What parents generally refer to as misbehavior, acting out, and anger and aggressiveness can often be traced to a child’s difficulty to identify and express emotions.
Children’s inability to identify big emotions such as anxiety, frustration, and anger largely explains inappropriate behavior such as tantrums and aggressiveness. Unmanaged emotions in children can have far-reaching consequences.
Helping your child manage emotions is not about making those emotions go away. It is about showing her that everyone experiences different emotions and teaching her to handle those emotions in a socially acceptable manner.
When talking to your child about feelings, there are a few things to keep in mind:
1) Choose the right moment. Talking to your child about emotions when she’s in the midst of a meltdown is unlikely to be successful. Rather, talk about emotions when she’s calm and attentive.
2) Encourage him to express himself. It is important for children to be able to express their feelings “I feel…” and associate those feelings with specific situations but it’s not always easy for them. You can help them put those emotions into words by asking questions such as “are you feeling sad/tired/upset …” or by asking them how they think a friend would feel in similar circumstances.
3) Your child learns about managing emotions by watching how you manage your emotions. It is important to show him that having emotions is normal, but they can be expressed in appropriate ways.
4) Don’t rush it. Teaching children about emotions takes time and needs constant practice. Talk often but over short periods.
5) Focus on the triggers. Knowing what sparks strong emotions in your child can help you teach him to address those triggers before a meltdown occurs.
6) Not all strategies will work. There are many strategies to help your child learn about emotions. Choose what works best for you both.
The first step in talking to kids about emotions is teaching them to identify different emotions.
Here are 3 fun games you can try to help your child learn to identify different emotions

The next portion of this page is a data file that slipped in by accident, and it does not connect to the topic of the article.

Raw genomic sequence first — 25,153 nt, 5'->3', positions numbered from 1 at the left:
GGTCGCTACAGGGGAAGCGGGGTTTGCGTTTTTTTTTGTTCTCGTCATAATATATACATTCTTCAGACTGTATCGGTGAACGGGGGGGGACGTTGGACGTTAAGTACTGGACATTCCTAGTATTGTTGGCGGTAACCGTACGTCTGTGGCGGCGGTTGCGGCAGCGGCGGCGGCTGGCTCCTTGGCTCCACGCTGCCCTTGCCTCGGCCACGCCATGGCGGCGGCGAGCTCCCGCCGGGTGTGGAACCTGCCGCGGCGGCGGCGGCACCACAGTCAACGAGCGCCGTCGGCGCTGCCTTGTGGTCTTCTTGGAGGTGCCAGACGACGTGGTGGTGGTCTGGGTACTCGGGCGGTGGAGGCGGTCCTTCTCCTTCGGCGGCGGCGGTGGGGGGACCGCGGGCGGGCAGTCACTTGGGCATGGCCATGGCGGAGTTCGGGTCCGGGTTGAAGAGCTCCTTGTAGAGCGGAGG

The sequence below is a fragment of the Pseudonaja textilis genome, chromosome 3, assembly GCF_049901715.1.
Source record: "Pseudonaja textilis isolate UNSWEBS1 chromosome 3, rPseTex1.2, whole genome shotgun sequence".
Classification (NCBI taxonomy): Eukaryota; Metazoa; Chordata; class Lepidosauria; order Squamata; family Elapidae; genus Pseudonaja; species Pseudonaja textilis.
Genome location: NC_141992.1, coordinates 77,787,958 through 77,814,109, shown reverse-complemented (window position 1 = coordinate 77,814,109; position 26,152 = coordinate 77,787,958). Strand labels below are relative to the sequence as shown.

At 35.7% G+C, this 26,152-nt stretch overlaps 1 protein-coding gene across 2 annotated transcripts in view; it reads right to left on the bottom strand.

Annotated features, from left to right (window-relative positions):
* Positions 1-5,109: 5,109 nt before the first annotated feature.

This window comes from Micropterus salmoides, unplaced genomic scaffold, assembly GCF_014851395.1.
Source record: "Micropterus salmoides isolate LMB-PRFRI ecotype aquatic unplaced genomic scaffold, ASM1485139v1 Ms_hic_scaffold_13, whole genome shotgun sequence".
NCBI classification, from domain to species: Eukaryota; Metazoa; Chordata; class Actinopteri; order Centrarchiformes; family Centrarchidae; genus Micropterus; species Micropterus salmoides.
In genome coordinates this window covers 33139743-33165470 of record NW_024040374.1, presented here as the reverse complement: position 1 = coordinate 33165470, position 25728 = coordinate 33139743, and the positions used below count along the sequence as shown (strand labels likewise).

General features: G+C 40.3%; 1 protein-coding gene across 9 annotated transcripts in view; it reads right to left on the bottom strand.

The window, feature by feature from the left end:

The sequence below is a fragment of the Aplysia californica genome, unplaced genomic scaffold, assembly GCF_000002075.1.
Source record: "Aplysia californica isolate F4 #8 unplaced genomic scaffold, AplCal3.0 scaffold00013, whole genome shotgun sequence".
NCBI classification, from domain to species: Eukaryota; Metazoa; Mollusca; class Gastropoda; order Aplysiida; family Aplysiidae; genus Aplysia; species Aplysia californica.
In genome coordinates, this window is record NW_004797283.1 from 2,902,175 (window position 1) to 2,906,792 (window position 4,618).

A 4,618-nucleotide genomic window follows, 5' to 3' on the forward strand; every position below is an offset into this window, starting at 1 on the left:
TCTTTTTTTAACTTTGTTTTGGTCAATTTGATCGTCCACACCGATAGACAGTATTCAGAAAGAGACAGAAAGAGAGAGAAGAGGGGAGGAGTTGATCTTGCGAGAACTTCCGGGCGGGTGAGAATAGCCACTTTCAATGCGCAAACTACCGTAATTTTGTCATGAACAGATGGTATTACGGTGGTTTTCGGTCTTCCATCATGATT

1)Play “Emotions Detective”
Observing people can be a fun way to teach your kids about different emotions and how these are expressed.
1) First, go through the different emotions with your child. You can make your own flashcards using pictures of your kids expressing different emotions, get images from the internet or use ready-made flashcards. Printable brightly colored cards with animals depicting different emotions are available here.
When talking about the emotions, ask your child how different emotions are expressed. How does he express them? How do his friends express them?
2) Once your child is aware of the different emotions, choose an area where she can observe people. The best spot is where there are neither too many nor too few people.
3) Give your child a detective emotions worksheet portraying different emotions and ask him to look for people expressing the emotions displayed. This post includes a printable emotions detective worksheet which you can download here.
5) Speak to your child about when he felt the same.
2) Play The Emotions Game
The Emotions Game is a practical game to help kids (from age 4) learn about emotions in a simple and fun way. It couples images with simple questions that help kids talk about their emotions.
3) Play “feelings photographer” for a day
1) If your child is old enough to handle a camera, taking pictures of people expressing different emotions can be a fun way to teach her about those emotions.
2) First, your child has to be aware of different emotions and how those emotions are expressed.
3) Once she is, you can ask her to take pictures of different family members expressing different emotions. You can also take advantage of a family get together to give her an opportunity to “capture” more emotions.
4) Talk about the different pictures with your child. How are the emotions expressed?
5) Has your child ever felt the same?
If you’re struggling with your child’s anger and anxiety, check out my Emotions Kit and get practical tools and resources to help.